H.R.2937 - Occupational Safety and Health Reform Act103rd Congress (1993-1994)
Summary: H.R.2937 — 103rd Congress (1993-1994)
Introduced in House (08/06/1993)
Occupational Safety and Health Reform Act - Amends the Occupational Safety and Health Act of 1970 (OSHA) to include coverage of Federal, State, and local public employees. Exempts public agencies which primarily rely upon volunteers to operate or provide services to the public.
(Sec. 2) Directs the Secretary of Labor to study and report on the potential costs of extending OSHA to public agencies, with a separate estimate for extending OSHA to public agencies which primarily rely upon volunteers.
Sets forth separate requirements for OSHA coverage of the House of Representatives and instrumentalities of the Congress.
(Sec. 3) Requires the following criteria in development of OSHA standards: (1) significant risk; (2) feasibility; (3) reasonable cost-benefit relationship; (4) cost-effective and minimal job loss; and (5) where practicable, expressed in objective criteria and desired performance. Revises standard priorities based on toxicity and numbers exposed. Revises rulemaking procedures. Requires a regulatory flexibility analysis for each standard promulgated.
(Sec. 4) Requires an annual report on the number and nature of complaints to which the Secretary does not respond under OSHA because Federal or State agency has jurisdiction, with recommendations on achieving coordination.
Provides that employee safety and health participation committees are not prohibited under the National Labor Relations Act or the Railway Labor Act. Provides a nondisclosure privilege for voluntary safety and health audits and reviews.
(Sec. 5) Prohibits citation for violation of a standard for which the employer has a variance pending for at least 90 days.
(Sec. 6) Revises inspection provisions. Requires inspections to be conducted by at least one individual trained in and knowledgeable of the industry or the types of hazards.
Provides for fire hazard inspection training and referral.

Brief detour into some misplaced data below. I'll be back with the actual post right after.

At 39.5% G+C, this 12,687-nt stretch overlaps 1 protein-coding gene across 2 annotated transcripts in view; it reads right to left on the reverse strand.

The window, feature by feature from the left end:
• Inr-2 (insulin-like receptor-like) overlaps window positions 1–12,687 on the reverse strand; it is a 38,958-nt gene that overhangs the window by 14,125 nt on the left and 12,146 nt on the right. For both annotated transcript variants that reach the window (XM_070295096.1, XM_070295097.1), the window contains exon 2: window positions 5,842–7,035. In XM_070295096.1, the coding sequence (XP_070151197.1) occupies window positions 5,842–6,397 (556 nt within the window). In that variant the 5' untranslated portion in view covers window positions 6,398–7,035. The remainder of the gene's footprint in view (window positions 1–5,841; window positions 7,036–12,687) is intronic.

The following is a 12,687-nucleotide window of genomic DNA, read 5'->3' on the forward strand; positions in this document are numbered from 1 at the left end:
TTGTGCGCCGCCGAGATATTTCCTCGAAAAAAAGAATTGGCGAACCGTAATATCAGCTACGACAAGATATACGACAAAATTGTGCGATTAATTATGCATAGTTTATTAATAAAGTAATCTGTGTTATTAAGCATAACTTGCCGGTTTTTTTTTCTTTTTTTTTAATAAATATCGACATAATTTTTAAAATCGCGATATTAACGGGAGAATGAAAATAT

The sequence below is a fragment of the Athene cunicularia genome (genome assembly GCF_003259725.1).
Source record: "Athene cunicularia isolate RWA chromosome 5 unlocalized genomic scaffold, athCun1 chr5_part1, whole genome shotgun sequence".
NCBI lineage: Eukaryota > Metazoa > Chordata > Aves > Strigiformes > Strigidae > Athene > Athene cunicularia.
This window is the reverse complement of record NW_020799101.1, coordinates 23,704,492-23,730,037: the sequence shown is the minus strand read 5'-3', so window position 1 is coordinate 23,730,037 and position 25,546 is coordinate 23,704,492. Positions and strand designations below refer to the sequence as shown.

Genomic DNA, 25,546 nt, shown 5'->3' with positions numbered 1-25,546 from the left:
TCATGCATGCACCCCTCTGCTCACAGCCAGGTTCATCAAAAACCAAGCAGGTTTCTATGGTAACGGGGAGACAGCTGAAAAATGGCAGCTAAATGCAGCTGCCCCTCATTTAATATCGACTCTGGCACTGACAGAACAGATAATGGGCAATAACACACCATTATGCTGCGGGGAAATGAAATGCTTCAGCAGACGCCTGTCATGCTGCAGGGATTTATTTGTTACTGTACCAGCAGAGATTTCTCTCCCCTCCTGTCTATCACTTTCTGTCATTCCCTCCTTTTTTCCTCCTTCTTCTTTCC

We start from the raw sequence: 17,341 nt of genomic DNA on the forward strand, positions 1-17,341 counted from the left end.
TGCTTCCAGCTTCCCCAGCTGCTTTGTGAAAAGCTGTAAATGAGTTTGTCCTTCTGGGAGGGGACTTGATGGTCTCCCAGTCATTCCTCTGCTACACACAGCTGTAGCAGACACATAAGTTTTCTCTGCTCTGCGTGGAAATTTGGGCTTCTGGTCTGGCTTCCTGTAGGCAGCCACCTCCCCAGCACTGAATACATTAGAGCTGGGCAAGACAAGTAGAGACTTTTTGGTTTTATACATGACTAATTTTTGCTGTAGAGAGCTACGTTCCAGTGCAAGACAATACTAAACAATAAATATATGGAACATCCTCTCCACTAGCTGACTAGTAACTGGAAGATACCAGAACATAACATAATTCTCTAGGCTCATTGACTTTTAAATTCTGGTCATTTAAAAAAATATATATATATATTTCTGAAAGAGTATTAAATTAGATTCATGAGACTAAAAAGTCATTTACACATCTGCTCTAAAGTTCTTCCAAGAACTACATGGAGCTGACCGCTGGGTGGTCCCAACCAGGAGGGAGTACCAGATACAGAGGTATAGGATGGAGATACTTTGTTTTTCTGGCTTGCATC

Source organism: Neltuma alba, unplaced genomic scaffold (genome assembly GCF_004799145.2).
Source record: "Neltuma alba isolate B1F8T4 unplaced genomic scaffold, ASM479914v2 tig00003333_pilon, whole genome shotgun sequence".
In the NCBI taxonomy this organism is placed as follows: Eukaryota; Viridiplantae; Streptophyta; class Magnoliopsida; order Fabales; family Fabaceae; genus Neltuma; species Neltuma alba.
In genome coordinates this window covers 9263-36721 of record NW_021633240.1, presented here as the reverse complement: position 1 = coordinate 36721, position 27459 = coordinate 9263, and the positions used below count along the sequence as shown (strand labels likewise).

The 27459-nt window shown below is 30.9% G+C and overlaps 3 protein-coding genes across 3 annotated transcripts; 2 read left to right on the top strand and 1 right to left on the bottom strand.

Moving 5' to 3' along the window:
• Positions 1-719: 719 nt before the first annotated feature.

Prohibits routine inspections of employers of ten or fewer employees if such employers are: (1) farming operations which do not maintain a temporary labor camp; or (2) in a category of employers having an occupational injury or a lost day rate which is less than the national average. Grants the Secretary discretion in determining which employer complaints must receive formal inspection responses.
(Sec. 7) Directs the Secretary to establish a voluntary compliance program granting partial exemption from OSHA general inspections for employers who either retain certain consultation or certification programs or have an exemplary safety record and a safety and health program meeting specified criteria.
(Sec. 8) Adds employer defenses of employee misconduct or alternative safer methods.
(Sec. 9) Extends the period for employer contests of citations by the Occupational Safety and Health Review Commission. Requires deference to be given the Commission's reasonable conclusions with respect to questions of law.
(Sec. 10) Revises procedures for discrimination protection for whistle-blowers under OSHA, including extending the time for filing complaints, and providing for reviews, appeals, and mediation.
(Sec. 11) Revises enforcement, including special conditions and practices, a mandatory special emphasis program, investigations of deaths and serious incidents, and enforcement against State and local governments.
(Sec. 12) Revises penalties in general, and with respect to special assessments, citations, knowing violations, and victim's rights.
(Sec. 13) Requires States to make their applicable labeling, content, and hazard information requirements identical to OSHA standards. Authorizes waivers to State safety and health programs.
(Sec. 14) Repeals authority for the National Institute of Occupational Safety and Health (NIOSH), thus abolishing it. Transfers to the Secretary of Labor functions and authorities of NIOSH and of the Secretary of Health and Human Services under OSHA.
(Sec. 15) Authorizes employers to establish alcohol and substance abuse testing programs where there is a reasonable probability that any employee's safety or health could be endangered because of use of alcohol or a controlled substance in the workplace. Directs the Secretary to establish standards for such programs.
(Sec. 16) Establishes small business assistance and training programs, including: (1) model injury prevention programs completion of which qualifies employers for certain exemptions and reductions in penalties; (2) technical assistance and consultative services for employers and employees, targeted at small businesses and the most hazardous industries; and (3) certain consultative services to employers provided under cooperative agreements between the States and the Occupational Safety and Health Administration.
(Sec. 17) Directs the Secretary to periodically make an award to companies and other organizations which have exemplary safety and health programs.
(Sec. 18) Directs the Secretary to conduct a continuing economic impact analysis of each OSHA standard, and report biennially to the Congress.